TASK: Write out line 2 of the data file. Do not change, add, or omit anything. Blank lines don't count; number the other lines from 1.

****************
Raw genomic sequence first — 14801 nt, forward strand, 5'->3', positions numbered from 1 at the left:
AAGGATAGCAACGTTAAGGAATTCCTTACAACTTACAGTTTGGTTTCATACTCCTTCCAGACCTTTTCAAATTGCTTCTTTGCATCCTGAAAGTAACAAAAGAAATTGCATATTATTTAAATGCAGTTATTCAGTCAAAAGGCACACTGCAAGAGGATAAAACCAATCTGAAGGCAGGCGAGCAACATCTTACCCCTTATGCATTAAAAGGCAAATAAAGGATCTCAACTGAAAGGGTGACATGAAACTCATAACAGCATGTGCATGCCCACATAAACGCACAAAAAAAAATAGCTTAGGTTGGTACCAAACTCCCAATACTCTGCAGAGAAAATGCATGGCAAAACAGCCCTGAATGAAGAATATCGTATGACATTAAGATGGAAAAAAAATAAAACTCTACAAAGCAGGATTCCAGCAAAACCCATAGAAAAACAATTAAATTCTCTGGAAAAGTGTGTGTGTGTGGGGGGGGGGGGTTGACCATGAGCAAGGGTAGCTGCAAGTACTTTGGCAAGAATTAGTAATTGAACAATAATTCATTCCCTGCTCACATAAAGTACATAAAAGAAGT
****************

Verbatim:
AAGGATAGCAACGTTAAGGAATTCCTTACAACTTACAGTTTGGTTTCATACTCCTTCCAGACCTTTTCAAATTGCTTCTTTGCATCCTGAAAGTAACAAAAGAAATTGCATATTATTTAAATGCAGTTATTCAGTCAAAAGGCACACTGCAAGAGGATAAAACCAATCTGAAGGCAGGCGAGCAACATCTTACCCCTTATGCATTAAAAGGCAAATAAAGGATCTCAACTGAAAGGGTGACATGAAACTCATAACAGCATGTGCATGCCCACATAAACGCACAAAAAAAAATAGCTTAGGTTGGTACCAAACTCCCAATACTCTGCAGAGAAAATGCATGGCAAAACAGCCCTGAATGAAGAATATCGTATGACATTAAGATGGAAAAAAAATAAAACTCTACAAAGCAGGATTCCAGCAAAACCCATAGAAAAACAATTAAATTCTCTGGAAAAGTGTGTGTGTGTGGGGGGGGGGGGTTGACCATGAGCAAGGGTAGCTGCAAGTACTTTGGCAAGAATTAGTAATTGAACAATAATTCATTCCCTGCTCACATAAAGTACATAAAAGAAGT